Instead, I said, “It won’t happen again.” (Go ahead and click that link; it’s very important advice.)

Nothing I could say right at that moment would make my boss feel better, about me, about being late, about having to work on the long weekend. It’s best to just pull the ripcord and bail out of the conversation as quickly as possible.

I want one of these in my car.
Eject! Eject! Eject!

The worst part is, it will happen again. The assistant will screw something up, but I’ll get blamed because I’m the responsible one and no one expects anything out of her. Now I know what my older siblings must’ve felt like when we were kids.

Footnotes    (↩ returns to text)

  1. A diabolical plan I secretly admire, by the way.
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20 Responses

  1. Good advice. If your boss knows you, he knows where the problem is, and making the conversation longer doesn’t make it better.

  2. Similar situations have happened to me before, but luckily, I “show my work.” After the other party confirms the time and place, I forward that e-mail directly to my boss so s/he can see that I had confirmation without me having to say a word. That is, if they’re even going to bother to read the thread, but at least it’s an attempt to CYA.

    And seriously, what’s with the violent comments?

  3. And apparently my iPad auto correct is trying to make me sound like an idiot who can’t spell or use the correct words.

  4. As someone who started as a PA and has managed to claw my way to the middle I found the best thing to do is keep the “bug guys” number on speed dial. Nothing better than sending 1000 giant cockroaches to obnoxious assistants home. I’m kidding. I would never be that cruel. To the cockroach.
    Goddess news though once you move up and have to start dealing with agent’s assistants it gets even worse. They have no concept of production and thus have no sense of expediency who it comes to anything you need right away. It seems to be their main goal is to out themselve in fornt of enough celebrities so eventually one of them will marry them or move up to being an agent so they can put themselves in front of enough celebrities so eventually one of them will marry them..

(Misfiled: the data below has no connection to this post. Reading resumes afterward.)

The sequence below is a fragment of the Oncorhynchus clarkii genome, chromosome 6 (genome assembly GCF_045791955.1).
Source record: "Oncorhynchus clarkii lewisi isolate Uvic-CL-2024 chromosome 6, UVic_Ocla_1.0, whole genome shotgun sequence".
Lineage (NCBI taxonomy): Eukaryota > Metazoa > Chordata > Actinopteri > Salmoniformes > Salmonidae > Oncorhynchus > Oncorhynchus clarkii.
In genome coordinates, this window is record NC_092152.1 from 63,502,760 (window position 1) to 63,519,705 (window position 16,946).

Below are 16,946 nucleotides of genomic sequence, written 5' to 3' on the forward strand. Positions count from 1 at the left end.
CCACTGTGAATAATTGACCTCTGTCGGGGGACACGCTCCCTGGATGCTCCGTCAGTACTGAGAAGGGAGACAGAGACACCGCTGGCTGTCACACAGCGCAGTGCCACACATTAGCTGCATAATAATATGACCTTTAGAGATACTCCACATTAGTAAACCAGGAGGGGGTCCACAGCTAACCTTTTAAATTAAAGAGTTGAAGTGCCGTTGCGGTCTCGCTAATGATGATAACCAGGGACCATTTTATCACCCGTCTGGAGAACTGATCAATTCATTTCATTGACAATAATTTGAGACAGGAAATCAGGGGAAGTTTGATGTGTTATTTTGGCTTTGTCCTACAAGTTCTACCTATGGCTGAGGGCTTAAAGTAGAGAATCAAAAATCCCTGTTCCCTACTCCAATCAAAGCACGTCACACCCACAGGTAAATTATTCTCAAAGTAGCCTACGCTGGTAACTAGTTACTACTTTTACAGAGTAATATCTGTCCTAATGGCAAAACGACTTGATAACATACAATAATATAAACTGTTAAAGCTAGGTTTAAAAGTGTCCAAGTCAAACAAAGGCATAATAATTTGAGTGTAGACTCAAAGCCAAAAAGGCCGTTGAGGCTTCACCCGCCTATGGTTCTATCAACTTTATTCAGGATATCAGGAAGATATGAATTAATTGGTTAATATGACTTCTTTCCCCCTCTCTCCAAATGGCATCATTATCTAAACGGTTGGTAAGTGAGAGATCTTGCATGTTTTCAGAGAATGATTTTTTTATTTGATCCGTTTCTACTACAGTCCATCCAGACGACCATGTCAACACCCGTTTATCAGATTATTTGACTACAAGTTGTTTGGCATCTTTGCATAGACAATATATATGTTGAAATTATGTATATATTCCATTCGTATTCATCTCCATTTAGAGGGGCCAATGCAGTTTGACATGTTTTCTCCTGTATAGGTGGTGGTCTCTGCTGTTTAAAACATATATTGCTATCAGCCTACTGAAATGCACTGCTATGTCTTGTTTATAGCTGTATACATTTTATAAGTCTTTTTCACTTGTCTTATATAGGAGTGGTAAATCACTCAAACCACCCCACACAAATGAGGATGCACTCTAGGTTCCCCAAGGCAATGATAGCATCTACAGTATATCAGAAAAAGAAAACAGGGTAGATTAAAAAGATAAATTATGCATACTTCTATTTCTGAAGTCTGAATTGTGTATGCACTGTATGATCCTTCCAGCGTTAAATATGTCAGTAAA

5. I hear the whole “won’t happen again,” response…but there’s a line – especially when it makes YOU look like the incompetent idiot. Maybe I’ve just been lucky, but the UPMs I’ve worked with have been cool enough with me that I’d have said something like, “I did double check, and was told it was right – but I’ll make sure it doesn’t happen again.” They’d know *I* wasn’t the idiot, but also that I was going to do my damnedest to fix whatever problem DID occur. I’ve actually had my UPM ask me questions to verify *I* did my job correctly so they can give shit to whoever/whichever dept DID screw up – kind of like a “Don’t blame my guys if it’s yours that are f-ing it up” (Though I realize in THIS case a UPM isn’t going to tell a Producer “Your guys are fucking it up not mine”)

  6. Days like this are days that I wish I could be in a cartoon where I can literally smack someone through phone.

  7. I’ve been in similar situations and understand your pain. There are times in which you want to knock the sense into the moron, but you can’t because it’s illegal and will cause you more problems. What do you do? You put on your professional face and try to continue with your day, and hoping it gets better.

    Thank you for this blog post. I truly enjoyed it. Have a wonderful day!

  8. How frustrating. And that could definitely happen here in Atlanta as there are 8,000 streets with Peachtree in it’s name….